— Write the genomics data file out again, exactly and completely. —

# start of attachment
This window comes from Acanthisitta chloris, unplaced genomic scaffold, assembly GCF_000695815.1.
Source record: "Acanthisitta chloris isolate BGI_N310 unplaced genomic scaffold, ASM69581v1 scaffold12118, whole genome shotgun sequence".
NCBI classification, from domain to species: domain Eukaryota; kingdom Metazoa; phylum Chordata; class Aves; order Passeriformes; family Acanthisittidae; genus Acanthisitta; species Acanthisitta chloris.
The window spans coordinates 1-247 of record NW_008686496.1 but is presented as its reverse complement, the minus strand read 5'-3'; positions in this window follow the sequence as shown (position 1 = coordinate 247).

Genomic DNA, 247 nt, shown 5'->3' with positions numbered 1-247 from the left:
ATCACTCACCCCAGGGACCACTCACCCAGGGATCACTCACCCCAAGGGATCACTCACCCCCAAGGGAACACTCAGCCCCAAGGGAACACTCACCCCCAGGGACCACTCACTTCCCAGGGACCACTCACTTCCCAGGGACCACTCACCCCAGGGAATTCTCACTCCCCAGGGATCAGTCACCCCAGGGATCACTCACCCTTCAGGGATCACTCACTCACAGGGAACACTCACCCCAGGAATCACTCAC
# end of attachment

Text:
This window comes from Acanthisitta chloris, unplaced genomic scaffold, assembly GCF_000695815.1.
Source record: "Acanthisitta chloris isolate BGI_N310 unplaced genomic scaffold, ASM69581v1 scaffold12118, whole genome shotgun sequence".
NCBI classification, from domain to species: domain Eukaryota; kingdom Metazoa; phylum Chordata; class Aves; order Passeriformes; family Acanthisittidae; genus Acanthisitta; species Acanthisitta chloris.
The window spans coordinates 1-247 of record NW_008686496.1 but is presented as its reverse complement, the minus strand read 5'-3'; positions in this window follow the sequence as shown (position 1 = coordinate 247).

Genomic DNA, 247 nt, shown 5'->3' with positions numbered 1-247 from the left:
ATCACTCACCCCAGGGACCACTCACCCAGGGATCACTCACCCCAAGGGATCACTCACCCCCAAGGGAACACTCAGCCCCAAGGGAACACTCACCCCCAGGGACCACTCACTTCCCAGGGACCACTCACTTCCCAGGGACCACTCACCCCAGGGAATTCTCACTCCCCAGGGATCAGTCACCCCAGGGATCACTCACCCTTCAGGGATCACTCACTCACAGGGAACACTCACCCCAGGAATCACTCAC